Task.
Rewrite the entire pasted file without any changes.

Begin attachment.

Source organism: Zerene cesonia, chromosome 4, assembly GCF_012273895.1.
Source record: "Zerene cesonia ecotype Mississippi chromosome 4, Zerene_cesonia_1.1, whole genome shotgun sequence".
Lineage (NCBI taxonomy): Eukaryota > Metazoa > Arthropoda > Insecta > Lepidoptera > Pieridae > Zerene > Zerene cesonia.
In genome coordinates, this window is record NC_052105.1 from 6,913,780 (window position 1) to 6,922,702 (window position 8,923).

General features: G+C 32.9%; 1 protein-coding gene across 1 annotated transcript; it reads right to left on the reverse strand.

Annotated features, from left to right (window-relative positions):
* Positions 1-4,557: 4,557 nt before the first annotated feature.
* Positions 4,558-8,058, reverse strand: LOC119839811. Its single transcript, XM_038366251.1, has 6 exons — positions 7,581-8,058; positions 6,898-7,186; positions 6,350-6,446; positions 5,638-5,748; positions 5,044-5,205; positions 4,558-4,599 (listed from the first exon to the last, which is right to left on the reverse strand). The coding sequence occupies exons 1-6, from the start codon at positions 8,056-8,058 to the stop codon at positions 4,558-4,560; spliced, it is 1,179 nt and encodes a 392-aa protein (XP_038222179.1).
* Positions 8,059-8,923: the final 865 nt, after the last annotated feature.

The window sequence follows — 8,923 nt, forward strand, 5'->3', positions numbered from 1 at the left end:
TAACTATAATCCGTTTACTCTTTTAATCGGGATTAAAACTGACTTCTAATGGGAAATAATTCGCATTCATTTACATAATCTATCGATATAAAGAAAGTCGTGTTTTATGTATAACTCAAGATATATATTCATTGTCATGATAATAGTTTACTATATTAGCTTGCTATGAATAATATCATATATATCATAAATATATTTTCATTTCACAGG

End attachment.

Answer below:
Source organism: Zerene cesonia, chromosome 4, assembly GCF_012273895.1.
Source record: "Zerene cesonia ecotype Mississippi chromosome 4, Zerene_cesonia_1.1, whole genome shotgun sequence".
Lineage (NCBI taxonomy): Eukaryota > Metazoa > Arthropoda > Insecta > Lepidoptera > Pieridae > Zerene > Zerene cesonia.
In genome coordinates, this window is record NC_052105.1 from 6,913,780 (window position 1) to 6,922,702 (window position 8,923).

General features: G+C 32.9%; 1 protein-coding gene across 1 annotated transcript; it reads right to left on the reverse strand.

Annotated features, from left to right (window-relative positions):
* Positions 1-4,557: 4,557 nt before the first annotated feature.
* Positions 4,558-8,058, reverse strand: LOC119839811. Its single transcript, XM_038366251.1, has 6 exons — positions 7,581-8,058; positions 6,898-7,186; positions 6,350-6,446; positions 5,638-5,748; positions 5,044-5,205; positions 4,558-4,599 (listed from the first exon to the last, which is right to left on the reverse strand). The coding sequence occupies exons 1-6, from the start codon at positions 8,056-8,058 to the stop codon at positions 4,558-4,560; spliced, it is 1,179 nt and encodes a 392-aa protein (XP_038222179.1).
* Positions 8,059-8,923: the final 865 nt, after the last annotated feature.

The window sequence follows — 8,923 nt, forward strand, 5'->3', positions numbered from 1 at the left end:
TAACTATAATCCGTTTACTCTTTTAATCGGGATTAAAACTGACTTCTAATGGGAAATAATTCGCATTCATTTACATAATCTATCGATATAAAGAAAGTCGTGTTTTATGTATAACTCAAGATATATATTCATTGTCATGATAATAGTTTACTATATTAGCTTGCTATGAATAATATCATATATATCATAAATATATTTTCATTTCACAGG